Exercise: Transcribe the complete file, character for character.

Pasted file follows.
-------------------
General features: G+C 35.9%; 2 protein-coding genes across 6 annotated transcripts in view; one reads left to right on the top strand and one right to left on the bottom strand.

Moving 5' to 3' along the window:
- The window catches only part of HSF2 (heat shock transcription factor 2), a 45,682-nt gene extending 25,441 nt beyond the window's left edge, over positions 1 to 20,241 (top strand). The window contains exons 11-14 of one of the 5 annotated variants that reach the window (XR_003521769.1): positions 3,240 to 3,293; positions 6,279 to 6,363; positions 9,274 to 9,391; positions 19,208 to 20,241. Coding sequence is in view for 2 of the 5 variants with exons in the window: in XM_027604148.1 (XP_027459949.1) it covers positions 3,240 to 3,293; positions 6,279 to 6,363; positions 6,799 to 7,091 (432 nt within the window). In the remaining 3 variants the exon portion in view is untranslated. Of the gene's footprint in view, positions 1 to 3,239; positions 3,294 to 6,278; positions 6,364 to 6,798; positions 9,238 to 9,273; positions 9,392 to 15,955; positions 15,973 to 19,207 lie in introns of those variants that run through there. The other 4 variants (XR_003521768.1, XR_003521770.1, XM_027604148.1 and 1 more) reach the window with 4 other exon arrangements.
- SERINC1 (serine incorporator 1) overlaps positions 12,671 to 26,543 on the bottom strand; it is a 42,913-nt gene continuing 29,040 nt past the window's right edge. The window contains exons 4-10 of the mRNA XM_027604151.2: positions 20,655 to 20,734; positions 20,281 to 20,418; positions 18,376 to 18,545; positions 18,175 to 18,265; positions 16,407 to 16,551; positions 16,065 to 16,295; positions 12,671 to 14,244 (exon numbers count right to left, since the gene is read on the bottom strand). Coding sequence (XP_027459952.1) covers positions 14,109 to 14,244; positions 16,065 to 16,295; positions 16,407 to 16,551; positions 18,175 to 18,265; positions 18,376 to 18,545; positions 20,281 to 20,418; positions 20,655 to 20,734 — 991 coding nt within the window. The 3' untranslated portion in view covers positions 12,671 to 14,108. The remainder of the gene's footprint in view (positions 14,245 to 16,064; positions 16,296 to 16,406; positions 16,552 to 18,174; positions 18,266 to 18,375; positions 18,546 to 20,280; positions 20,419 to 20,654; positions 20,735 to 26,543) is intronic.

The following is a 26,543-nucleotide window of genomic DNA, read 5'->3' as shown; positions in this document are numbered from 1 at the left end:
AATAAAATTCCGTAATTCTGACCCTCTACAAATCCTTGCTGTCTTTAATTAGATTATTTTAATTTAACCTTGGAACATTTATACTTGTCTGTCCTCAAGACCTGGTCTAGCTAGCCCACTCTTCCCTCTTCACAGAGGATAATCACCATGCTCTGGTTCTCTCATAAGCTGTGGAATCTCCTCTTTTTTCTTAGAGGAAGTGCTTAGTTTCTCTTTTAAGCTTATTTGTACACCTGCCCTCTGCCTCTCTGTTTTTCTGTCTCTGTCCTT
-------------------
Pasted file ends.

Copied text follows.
General features: G+C 35.9%; 2 protein-coding genes across 6 annotated transcripts in view; one reads left to right on the top strand and one right to left on the bottom strand.

Moving 5' to 3' along the window:
- The window catches only part of HSF2 (heat shock transcription factor 2), a 45,682-nt gene extending 25,441 nt beyond the window's left edge, over positions 1 to 20,241 (top strand). The window contains exons 11-14 of one of the 5 annotated variants that reach the window (XR_003521769.1): positions 3,240 to 3,293; positions 6,279 to 6,363; positions 9,274 to 9,391; positions 19,208 to 20,241. Coding sequence is in view for 2 of the 5 variants with exons in the window: in XM_027604148.1 (XP_027459949.1) it covers positions 3,240 to 3,293; positions 6,279 to 6,363; positions 6,799 to 7,091 (432 nt within the window). In the remaining 3 variants the exon portion in view is untranslated. Of the gene's footprint in view, positions 1 to 3,239; positions 3,294 to 6,278; positions 6,364 to 6,798; positions 9,238 to 9,273; positions 9,392 to 15,955; positions 15,973 to 19,207 lie in introns of those variants that run through there. The other 4 variants (XR_003521768.1, XR_003521770.1, XM_027604148.1 and 1 more) reach the window with 4 other exon arrangements.
- SERINC1 (serine incorporator 1) overlaps positions 12,671 to 26,543 on the bottom strand; it is a 42,913-nt gene continuing 29,040 nt past the window's right edge. The window contains exons 4-10 of the mRNA XM_027604151.2: positions 20,655 to 20,734; positions 20,281 to 20,418; positions 18,376 to 18,545; positions 18,175 to 18,265; positions 16,407 to 16,551; positions 16,065 to 16,295; positions 12,671 to 14,244 (exon numbers count right to left, since the gene is read on the bottom strand). Coding sequence (XP_027459952.1) covers positions 14,109 to 14,244; positions 16,065 to 16,295; positions 16,407 to 16,551; positions 18,175 to 18,265; positions 18,376 to 18,545; positions 20,281 to 20,418; positions 20,655 to 20,734 — 991 coding nt within the window. The 3' untranslated portion in view covers positions 12,671 to 14,108. The remainder of the gene's footprint in view (positions 14,245 to 16,064; positions 16,296 to 16,406; positions 16,552 to 18,174; positions 18,266 to 18,375; positions 18,546 to 20,280; positions 20,419 to 20,654; positions 20,735 to 26,543) is intronic.

The following is a 26,543-nucleotide window of genomic DNA, read 5'->3' as shown; positions in this document are numbered from 1 at the left end:
AATAAAATTCCGTAATTCTGACCCTCTACAAATCCTTGCTGTCTTTAATTAGATTATTTTAATTTAACCTTGGAACATTTATACTTGTCTGTCCTCAAGACCTGGTCTAGCTAGCCCACTCTTCCCTCTTCACAGAGGATAATCACCATGCTCTGGTTCTCTCATAAGCTGTGGAATCTCCTCTTTTTTCTTAGAGGAAGTGCTTAGTTTCTCTTTTAAGCTTATTTGTACACCTGCCCTCTGCCTCTCTGTTTTTCTGTCTCTGTCCTT